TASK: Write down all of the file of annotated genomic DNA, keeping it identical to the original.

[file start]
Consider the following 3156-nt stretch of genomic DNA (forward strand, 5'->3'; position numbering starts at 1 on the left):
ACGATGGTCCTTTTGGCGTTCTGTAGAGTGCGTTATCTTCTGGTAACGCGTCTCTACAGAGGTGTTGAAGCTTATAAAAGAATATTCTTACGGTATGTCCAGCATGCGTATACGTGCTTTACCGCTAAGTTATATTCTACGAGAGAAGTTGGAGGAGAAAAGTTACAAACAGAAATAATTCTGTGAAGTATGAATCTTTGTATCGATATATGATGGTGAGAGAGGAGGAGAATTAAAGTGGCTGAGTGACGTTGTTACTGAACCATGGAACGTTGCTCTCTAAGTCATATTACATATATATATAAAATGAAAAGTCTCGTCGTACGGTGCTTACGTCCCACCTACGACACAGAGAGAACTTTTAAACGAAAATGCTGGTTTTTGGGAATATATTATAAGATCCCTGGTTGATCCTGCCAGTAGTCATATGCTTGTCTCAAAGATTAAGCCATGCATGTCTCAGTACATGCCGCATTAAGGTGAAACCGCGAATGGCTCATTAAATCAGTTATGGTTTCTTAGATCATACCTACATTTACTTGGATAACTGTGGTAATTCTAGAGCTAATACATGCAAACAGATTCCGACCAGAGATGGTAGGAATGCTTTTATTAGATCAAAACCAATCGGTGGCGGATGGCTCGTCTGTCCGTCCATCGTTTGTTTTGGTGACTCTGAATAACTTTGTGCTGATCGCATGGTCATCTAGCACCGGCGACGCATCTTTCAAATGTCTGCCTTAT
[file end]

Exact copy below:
Consider the following 3156-nt stretch of genomic DNA (forward strand, 5'->3'; position numbering starts at 1 on the left):
ACGATGGTCCTTTTGGCGTTCTGTAGAGTGCGTTATCTTCTGGTAACGCGTCTCTACAGAGGTGTTGAAGCTTATAAAAGAATATTCTTACGGTATGTCCAGCATGCGTATACGTGCTTTACCGCTAAGTTATATTCTACGAGAGAAGTTGGAGGAGAAAAGTTACAAACAGAAATAATTCTGTGAAGTATGAATCTTTGTATCGATATATGATGGTGAGAGAGGAGGAGAATTAAAGTGGCTGAGTGACGTTGTTACTGAACCATGGAACGTTGCTCTCTAAGTCATATTACATATATATATAAAATGAAAAGTCTCGTCGTACGGTGCTTACGTCCCACCTACGACACAGAGAGAACTTTTAAACGAAAATGCTGGTTTTTGGGAATATATTATAAGATCCCTGGTTGATCCTGCCAGTAGTCATATGCTTGTCTCAAAGATTAAGCCATGCATGTCTCAGTACATGCCGCATTAAGGTGAAACCGCGAATGGCTCATTAAATCAGTTATGGTTTCTTAGATCATACCTACATTTACTTGGATAACTGTGGTAATTCTAGAGCTAATACATGCAAACAGATTCCGACCAGAGATGGTAGGAATGCTTTTATTAGATCAAAACCAATCGGTGGCGGATGGCTCGTCTGTCCGTCCATCGTTTGTTTTGGTGACTCTGAATAACTTTGTGCTGATCGCATGGTCATCTAGCACCGGCGACGCATCTTTCAAATGTCTGCCTTAT